Ironically, some who touted the most channels were not yet using more than just GPS and Glonass (at the time). The number of channels is not a sole indicator of the capabilities of the rover. More important is to look at what signals are supported. For instance, a low-cost board in a drone or low-cost rover may state four or five constellations, however it may only be using two signals per constellation, missing out on the power of the other signal solutions.

Third-signal processing is powerful on many levels. For decades, GPS brought only one, then two signals: L1 and L2. Now, L5 has been added to newer satellites. Newer constellations started with three, four, five, or more signals. Besides being modernized and sometimes stronger, 3+ signals enable new approaches like AltBOC, and some carry messages for precise point positioning, such as the Galileo High Accuracy Service (HAS) in the E6 signal (bit.ly/3rMrgbG) and the B2B signal of Beidou. Modern rovers take advantage of 3+ signal processing.

“A third signal is better for a number of reasons,” said Neil Gerein, long-time GNSS engineer who is now vice president of marketing at Hexagon’s autonomy and positioning division. “Because the ionosphere is going to affect that third frequency different than just on the two frequencies, this provides you another measure of the local ionospheric error. And that’s an important thing in a rover because you’re within a certain distance from your base station. It’s important in terms of overall resiliency.”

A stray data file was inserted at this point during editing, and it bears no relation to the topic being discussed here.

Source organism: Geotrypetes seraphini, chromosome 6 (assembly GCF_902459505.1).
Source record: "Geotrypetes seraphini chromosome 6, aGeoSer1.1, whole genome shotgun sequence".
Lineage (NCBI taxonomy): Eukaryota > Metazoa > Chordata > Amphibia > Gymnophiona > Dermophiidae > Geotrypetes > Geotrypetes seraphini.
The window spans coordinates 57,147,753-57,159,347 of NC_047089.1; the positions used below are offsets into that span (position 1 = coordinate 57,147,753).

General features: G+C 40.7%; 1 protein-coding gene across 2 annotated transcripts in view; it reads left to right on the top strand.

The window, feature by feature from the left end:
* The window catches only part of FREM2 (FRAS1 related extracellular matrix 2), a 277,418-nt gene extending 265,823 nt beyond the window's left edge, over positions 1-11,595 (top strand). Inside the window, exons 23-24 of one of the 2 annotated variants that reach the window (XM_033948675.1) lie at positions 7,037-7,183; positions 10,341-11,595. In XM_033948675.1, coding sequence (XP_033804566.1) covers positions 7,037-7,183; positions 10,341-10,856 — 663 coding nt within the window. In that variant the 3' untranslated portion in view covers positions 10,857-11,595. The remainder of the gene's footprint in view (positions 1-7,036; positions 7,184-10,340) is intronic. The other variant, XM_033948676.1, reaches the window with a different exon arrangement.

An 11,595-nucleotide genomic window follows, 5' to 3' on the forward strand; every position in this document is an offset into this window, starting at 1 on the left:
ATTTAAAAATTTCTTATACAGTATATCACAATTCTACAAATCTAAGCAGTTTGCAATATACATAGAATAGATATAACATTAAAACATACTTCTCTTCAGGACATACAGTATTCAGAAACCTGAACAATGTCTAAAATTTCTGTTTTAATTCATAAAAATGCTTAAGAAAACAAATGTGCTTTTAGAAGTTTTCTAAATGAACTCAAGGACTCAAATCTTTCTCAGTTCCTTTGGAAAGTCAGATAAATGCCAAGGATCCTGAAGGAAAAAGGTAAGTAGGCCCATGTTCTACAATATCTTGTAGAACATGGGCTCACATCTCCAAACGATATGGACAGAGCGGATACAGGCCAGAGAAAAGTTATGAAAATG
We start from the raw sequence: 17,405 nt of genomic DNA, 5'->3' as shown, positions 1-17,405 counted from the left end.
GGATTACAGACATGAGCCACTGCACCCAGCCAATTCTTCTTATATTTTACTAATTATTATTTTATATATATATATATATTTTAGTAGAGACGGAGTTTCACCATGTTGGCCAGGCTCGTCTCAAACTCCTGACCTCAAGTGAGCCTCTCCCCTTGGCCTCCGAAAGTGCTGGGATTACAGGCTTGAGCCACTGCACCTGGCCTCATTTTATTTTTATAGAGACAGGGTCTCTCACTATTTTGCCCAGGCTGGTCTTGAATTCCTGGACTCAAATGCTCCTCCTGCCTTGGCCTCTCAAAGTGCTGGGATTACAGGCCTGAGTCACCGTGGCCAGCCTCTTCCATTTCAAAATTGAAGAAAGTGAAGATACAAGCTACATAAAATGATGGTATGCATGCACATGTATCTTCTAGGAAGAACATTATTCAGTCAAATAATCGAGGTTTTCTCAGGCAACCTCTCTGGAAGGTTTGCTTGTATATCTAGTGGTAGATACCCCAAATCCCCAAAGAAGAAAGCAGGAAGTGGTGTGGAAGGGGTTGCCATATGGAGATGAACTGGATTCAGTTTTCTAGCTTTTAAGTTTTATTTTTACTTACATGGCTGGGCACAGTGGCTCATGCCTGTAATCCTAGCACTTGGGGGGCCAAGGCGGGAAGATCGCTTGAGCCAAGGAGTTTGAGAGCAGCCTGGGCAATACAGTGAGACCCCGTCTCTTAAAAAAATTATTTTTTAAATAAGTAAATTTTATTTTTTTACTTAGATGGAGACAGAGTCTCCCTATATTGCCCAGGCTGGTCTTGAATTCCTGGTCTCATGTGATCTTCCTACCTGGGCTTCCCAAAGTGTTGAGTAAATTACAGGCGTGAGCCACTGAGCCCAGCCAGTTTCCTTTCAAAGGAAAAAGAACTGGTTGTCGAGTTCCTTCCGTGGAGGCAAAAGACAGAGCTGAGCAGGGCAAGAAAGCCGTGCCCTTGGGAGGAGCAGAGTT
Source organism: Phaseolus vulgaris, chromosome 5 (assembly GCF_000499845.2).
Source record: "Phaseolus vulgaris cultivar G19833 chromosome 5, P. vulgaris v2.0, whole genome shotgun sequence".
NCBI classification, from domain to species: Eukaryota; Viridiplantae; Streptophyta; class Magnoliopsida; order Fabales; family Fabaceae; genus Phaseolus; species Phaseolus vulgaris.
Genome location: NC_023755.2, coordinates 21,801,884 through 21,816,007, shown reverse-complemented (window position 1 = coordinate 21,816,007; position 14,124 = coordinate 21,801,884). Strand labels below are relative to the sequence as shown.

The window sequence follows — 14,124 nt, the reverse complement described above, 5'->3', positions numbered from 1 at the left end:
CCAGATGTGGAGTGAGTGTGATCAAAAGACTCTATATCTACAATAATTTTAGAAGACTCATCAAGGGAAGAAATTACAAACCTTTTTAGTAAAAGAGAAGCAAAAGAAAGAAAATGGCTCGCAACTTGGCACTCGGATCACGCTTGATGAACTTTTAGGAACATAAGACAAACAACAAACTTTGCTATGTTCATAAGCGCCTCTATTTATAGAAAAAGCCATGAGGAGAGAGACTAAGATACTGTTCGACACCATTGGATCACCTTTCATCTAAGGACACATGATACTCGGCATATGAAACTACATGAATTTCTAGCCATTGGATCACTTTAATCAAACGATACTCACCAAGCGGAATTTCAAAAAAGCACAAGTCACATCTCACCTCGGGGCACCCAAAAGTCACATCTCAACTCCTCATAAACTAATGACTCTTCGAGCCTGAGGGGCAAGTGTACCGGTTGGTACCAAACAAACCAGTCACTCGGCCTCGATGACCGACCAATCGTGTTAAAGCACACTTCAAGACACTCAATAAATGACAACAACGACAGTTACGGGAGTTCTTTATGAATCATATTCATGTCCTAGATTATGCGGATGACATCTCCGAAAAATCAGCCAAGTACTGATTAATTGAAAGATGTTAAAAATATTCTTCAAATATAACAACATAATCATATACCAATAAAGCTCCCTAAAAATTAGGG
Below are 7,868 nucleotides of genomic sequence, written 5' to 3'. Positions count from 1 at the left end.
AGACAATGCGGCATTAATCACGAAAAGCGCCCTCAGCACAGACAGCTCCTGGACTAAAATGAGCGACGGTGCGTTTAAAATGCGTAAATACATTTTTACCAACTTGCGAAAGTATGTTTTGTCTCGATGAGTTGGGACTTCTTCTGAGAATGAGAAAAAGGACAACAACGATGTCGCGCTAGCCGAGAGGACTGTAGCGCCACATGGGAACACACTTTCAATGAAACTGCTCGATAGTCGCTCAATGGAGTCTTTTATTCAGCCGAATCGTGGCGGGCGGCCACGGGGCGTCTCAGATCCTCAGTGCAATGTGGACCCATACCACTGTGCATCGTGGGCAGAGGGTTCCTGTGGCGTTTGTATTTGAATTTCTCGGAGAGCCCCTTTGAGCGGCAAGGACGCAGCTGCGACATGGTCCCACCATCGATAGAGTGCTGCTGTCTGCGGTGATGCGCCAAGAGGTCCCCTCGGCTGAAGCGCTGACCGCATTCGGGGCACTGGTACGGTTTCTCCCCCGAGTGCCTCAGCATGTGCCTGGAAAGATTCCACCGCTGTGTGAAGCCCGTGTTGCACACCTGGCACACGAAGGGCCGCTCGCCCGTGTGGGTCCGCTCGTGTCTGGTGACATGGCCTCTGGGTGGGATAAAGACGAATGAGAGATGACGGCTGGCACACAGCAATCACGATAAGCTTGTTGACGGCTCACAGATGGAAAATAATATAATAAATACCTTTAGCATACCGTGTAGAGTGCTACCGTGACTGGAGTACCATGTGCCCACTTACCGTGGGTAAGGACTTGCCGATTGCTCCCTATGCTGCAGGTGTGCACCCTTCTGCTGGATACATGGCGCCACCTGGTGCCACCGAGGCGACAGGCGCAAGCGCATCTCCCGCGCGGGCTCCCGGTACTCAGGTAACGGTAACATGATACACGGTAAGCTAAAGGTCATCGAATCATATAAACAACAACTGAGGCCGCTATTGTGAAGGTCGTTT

“And third signal can be good for dealing with interference,” added Gerein. “If you have an interferer on one of the frequencies, then you can rely on the other ones, giving higher availability. And once you get down into the carrier phase tracking and resolving the ambiguities, it provides a fast way to do that, because you take combinations of the different frequencies to get what we call narrow lanes.”

Channels are a hardware/software feature of application-specific integrated circuits (ASIC), which is an essential part of the GNSS “board” (more on this later). Typically, this means one channel per each signal from each satellite. There can be approaches that seek to track each signal multiple times on separate channels, however, as Riley points out, they have more than enough correlators already to be able to track each individually, along with deploying multipath mitigation. There can be approaches to, for instance, for multipath mitigation that can take advantage of multiplexed signals, but this can be done without tracking a signal multiple times on separate channels.

There are other things going on in the processors of a typical rover. For instance, algorithmic approaches to mitigating or rejecting multi-path.

“In addition to multipath rejection in the physical elements of the rover design, there is lot that can be done in the channel tracking and signal matching steps,” said Gerein. “Since we’ve moved into high-speed signal processing, we can remove code phase and code-carrier phase multipath.”

Example of GNSS boards for RTK Rovers: Trimble BD900 Source: Trimble